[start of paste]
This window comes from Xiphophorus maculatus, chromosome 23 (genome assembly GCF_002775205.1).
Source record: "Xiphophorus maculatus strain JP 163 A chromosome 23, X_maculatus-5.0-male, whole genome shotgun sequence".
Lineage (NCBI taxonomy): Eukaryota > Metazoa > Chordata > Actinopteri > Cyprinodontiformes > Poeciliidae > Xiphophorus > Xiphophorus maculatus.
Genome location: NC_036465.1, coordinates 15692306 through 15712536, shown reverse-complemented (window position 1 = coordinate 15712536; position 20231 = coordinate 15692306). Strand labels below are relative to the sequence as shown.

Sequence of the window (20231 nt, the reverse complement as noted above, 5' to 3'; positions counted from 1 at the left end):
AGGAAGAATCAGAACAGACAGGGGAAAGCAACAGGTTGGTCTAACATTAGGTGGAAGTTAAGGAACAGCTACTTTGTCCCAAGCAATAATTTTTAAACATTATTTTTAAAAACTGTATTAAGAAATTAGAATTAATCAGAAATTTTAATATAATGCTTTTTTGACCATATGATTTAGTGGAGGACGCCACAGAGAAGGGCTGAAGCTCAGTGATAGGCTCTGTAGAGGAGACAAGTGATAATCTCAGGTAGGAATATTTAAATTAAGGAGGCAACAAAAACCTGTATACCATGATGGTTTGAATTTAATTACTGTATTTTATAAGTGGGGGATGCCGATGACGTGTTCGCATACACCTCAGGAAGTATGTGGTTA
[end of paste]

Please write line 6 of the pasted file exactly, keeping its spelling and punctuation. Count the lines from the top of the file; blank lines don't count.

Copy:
AGGAAGAATCAGAACAGACAGGGGAAAGCAACAGGTTGGTCTAACATTAGGTGGAAGTTAAGGAACAGCTACTTTGTCCCAAGCAATAATTTTTAAACATTATTTTTAAAAACTGTATTAAGAAATTAGAATTAATCAGAAATTTTAATATAATGCTTTTTTGACCATATGATTTAGTGGAGGACGCCACAGAGAAGGGCTGAAGCTCAGTGATAGGCTCTGTAGAGGAGACAAGTGATAATCTCAGGTAGGAATATTTAAATTAAGGAGGCAACAAAAACCTGTATACCATGATGGTTTGAATTTAATTACTGTATTTTATAAGTGGGGGATGCCGATGACGTGTTCGCATACACCTCAGGAAGTATGTGGTTA